Val J. Chapman, It Flickered and Shone

 

James Nash was with us for our August Workshop, the writers were asked to write a piece then go back to it in the workshop and edit it. I have included both drafts from our talented secretary, Val so you may see how work can develop.

Ray Stearn, Chair, TCWG

 

‘It Flickered and Shone’

 

(First Draft)

It lit up my life, as I read by its light

Under the covers, in the darkness I lay

Until the noise was gone

Only then did I switch it on.

 

It lit up the pages, the print of the ages

The torch in my young hand

My guilty pleasure.

 

And then I heard a footstep land

And my Mum say “Val, are you asleep?”

“Yes, Mum”, I said, and shook my head.

————————————————————————————————————————————————-

(Second Draft)

I lay there in the darkness until the noise was gone.

Only then did I switch it on.

It lit up my life, as I read by its light.

It flickered and shone, and then it was gone.

 

It lit up the pages, the print of the ages.

The torch in my hand, until I heard a footstep land.

It flickered and shone, and then it was gone.

 

Under the covers, in darkness I lay

Until I heard my Mum say

“Val, are you asleep?”

“Yes, Mum”, I said, and shook my head.

It flickered and shone, and then it was gone.

 

© August 2021                                                                                                  Val J Chapman

Picture of Lady Lying by Mark Hales from Jennie Bailey Workshop 1st July 2021

Picture of lady lying

 

Are the roses in bloom? I am so tired

you work us so hard

Go cut me some roses,

we are so tired

I cannot go I’m stuck on the couch

 

The view through the window raise me high so I can see

no more we are too tired

you aren’t very caring, you hated me

we don’t hate you, but you work us too hard

 

If I get up I will fire you

there will be no job no money,

no food on your table

all you need do is pick some roses

 

© Mark Hales 1st July 2021

 

Disposable Moorland by Ray Stearn

 

Disposable Moorland

 

For the want of a burger white cotton grass was lost

For the want of a burger pure black peat was lost

For the want of  burger soaring skylarks were lost

For the want of a burger green soft rush was lost

For the want of a burger mad march hare was lost

For the want of a burger keen kestrel was lost

For the want of a burger bell heather was lost

For the want of a burger rich red grouse was lost

For the want of a burger the moorland was lost

For this is the barbie that lit the grass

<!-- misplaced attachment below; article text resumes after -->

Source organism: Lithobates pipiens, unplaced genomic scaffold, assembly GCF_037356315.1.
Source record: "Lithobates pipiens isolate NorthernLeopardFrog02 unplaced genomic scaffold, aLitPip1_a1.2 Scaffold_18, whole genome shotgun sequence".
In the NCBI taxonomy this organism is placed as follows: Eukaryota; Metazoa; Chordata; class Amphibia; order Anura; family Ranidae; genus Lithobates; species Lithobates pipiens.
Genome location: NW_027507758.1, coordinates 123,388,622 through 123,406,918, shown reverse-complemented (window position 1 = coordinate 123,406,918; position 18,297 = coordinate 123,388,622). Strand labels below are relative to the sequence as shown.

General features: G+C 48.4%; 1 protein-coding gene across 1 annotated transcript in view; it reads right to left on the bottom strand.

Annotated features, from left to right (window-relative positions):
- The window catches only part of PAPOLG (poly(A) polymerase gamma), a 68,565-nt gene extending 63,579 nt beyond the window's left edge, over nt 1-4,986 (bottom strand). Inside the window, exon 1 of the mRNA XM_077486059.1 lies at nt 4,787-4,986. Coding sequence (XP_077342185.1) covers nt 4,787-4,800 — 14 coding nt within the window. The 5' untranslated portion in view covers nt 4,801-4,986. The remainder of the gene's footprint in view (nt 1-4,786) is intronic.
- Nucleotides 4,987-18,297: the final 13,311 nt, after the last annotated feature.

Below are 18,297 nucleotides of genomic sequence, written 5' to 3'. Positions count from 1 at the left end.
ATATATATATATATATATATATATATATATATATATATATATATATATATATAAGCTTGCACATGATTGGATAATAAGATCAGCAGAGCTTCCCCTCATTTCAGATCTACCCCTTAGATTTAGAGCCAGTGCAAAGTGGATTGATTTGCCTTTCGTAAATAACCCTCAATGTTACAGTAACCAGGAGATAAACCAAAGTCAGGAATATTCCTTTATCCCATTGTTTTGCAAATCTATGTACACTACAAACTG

That burned the peat

That singed the skylarks

That ravished the rush

That harried the hare

That killed the kestrel

That hashed the heather

That roasted the red grouse

That murdered the moorland

And all for the want of a barbequed burger

© Ray Stearn 23rd June 2021

May Day by Michelle Leigh

May Day

 

  She thought he’d really loved her

   In her heart a light had shone

But sadly not the case to be,

   for soon she’d learnt he’d gone.

She thought what did I do so wrong

 Oh my, what a mistake!

My friends were right  all along

 I should’ve stayed home eating cake.

The tears they flowed upon her

   whatever they would say

She felt that she was drowning

  And could only whisper ‘Help, May Day!’.

But life will soon get better

  as Winter turns to Spring

And May Day’s meaning changes

 to the good things life can bring.

So next time when you’re  floundering

  and don‘t know what to say,

Just stand up tall, be brave and sing

 out loud ‘Yay! It’s May Day!’

 

               Michelle Leigh

 

April Fool’s Day : Spaghetti Tree by Val J. Chapman

 

April Fool’s Day : Spaghetti Tree

 

“Can I have some money, Mum?”

My young son said to me.

“What for?” I asked,

“And how much do you want?”

He replied, “Only 50p”

 

“It’s a surprise”, he said,

“So I can’t tell you,

But I know you’ll like it

‘Cause I saw it on TV”.

 

“Go on then, if that’s all you want”,

I said, offering the required amount.

And off he skipped to the local shop

In search of a spaghetti tree.

(I knew that, ‘cause I’d seen it too)

 

And I knew what would happen next.

My son just loved spaghetti,

And until now hadn’t known it was

Manufactured, not grown, or sown.

 

I waited patiently for his return,

Preparing myself for tears.

I pictured his face when he found out the truth,

Though it didn’t transpire as I’d feared.

 

He ran in the door with a box in his hand

Which rattled as he ran.

Turned out the shopkeeper knew of the scam

And had stuck labels on all his packets.

“Plant it in a pot and water it weekly”, he’d said,

And you’ll soon see you have a spaghetti tree”.

 

 

© Val J. Chapman 1st April 2021